So many references, so little time - and so many choices of reference management tools! What to do?
Today references (also called citations) are not just books and journal articles. They can include websites, data,e-publications, videos and more. Using a reference management tool will make it a lot easier for you to not only collect and store your items, but also to organize and tag them (add metadata) and even save PDFs. A good tool will also provide you with the correct format for citing references in your papers.
It's important to remember that you don't have to wed yourself to any one tool! They each have pros and cons, and you can use different ones for different things. You can usually also exchange references between tools quite easily, so if you start using one tool and decide to move to a different one, you can transfer all your references and not have to go out and find them again.
There are various ways to store PDFs, and you can certainly make use of more than one method. EndNote, for instance, lets you attach PDFs and keep them on your hard drive. The drawback is that they are on your hard drive, and if you are away from your own machine you don't have the articles at your fingertips. RefWorks lets you store PDFs as attachments, and since it's all online you can get them anywhere you have Internet access. The drawback is that you have limited storage, though it's generous. Mendeley (see tab) also lets you store a limited number of PDFs.
In the end, your choice may be dictated by the researchers with whom you work. But that doesn't mean you shouldn't start collecting and organizing references and PDFs in the meantime. This guide, targeted to biologists, will give you a brief overview of the different tools and help you get started.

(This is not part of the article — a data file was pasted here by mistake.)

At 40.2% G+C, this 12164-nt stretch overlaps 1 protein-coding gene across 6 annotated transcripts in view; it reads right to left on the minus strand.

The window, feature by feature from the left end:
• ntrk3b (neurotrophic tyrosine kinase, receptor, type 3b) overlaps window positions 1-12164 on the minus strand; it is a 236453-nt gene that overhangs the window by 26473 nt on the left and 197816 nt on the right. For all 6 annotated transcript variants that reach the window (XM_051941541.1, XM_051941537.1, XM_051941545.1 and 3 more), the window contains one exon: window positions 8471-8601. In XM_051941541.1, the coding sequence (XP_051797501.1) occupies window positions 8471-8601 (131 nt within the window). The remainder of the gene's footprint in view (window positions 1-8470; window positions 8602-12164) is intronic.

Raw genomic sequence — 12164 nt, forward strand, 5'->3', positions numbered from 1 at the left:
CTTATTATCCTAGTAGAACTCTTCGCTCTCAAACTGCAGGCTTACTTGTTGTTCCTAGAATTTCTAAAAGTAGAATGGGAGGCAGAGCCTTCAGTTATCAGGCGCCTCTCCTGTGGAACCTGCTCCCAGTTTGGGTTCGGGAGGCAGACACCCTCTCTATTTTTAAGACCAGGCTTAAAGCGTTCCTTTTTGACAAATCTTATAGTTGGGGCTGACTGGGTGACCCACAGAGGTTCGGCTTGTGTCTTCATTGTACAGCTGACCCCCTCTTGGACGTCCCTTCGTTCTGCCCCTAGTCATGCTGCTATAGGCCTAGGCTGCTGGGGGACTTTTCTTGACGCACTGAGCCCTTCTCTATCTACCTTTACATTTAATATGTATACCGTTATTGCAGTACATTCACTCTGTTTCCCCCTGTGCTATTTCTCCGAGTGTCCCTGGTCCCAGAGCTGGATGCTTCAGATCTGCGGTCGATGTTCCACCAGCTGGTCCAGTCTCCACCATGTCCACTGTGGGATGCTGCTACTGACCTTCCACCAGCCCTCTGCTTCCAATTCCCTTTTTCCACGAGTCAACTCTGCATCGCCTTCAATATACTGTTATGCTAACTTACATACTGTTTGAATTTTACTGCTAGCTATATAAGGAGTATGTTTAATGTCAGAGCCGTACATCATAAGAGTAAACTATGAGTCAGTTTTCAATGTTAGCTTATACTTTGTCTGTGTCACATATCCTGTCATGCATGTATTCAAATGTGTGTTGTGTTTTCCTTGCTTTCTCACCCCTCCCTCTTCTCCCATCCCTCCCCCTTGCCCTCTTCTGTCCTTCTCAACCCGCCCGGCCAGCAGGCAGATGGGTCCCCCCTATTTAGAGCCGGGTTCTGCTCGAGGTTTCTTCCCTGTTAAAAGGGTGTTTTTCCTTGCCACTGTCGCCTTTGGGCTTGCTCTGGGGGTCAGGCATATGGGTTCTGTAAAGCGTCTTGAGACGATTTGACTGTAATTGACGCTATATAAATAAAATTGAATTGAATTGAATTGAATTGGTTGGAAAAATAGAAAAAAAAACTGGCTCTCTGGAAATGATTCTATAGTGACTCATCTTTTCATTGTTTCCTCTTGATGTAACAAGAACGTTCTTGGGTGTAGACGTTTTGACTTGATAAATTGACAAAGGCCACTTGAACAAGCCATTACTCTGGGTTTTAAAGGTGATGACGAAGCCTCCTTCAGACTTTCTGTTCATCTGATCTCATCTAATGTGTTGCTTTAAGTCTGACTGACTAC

There is a large and growing number of software tools, free and otherwise, to help you manage your citations. There is no reason why you should choose just one; each has strengths and also weaknesses. You might like one tool for quickly uploading PDFs of articles you want to keep, another for managing and organizing your references, another for wiriting papers. Play around until you find a system - or systems - that you like and are comfortable using. And you can always change, exporting between different tools.
This list is not exhaustive!
There are a number of comparison charts available that give information about the various tools, what they do and what their advantages/disadvantages are. The Harvard guide has one: http://guides.library.harvard.edu/cite/compare.
Wikipedia has a VERY comprehensive list: http://en.wikipedia.org/wiki/Comparison_of_reference_management_software.
If that seems a little overwhelming, Mendeley has one that compares it (favorably, of course) to the other major tools (EndNote, RefWorks, Zotero and Papers):http://www.mendeley.com/compare-mendeley.
Note that these charts give pricing for RefWorks, but it is actually FREE for all Harvard users.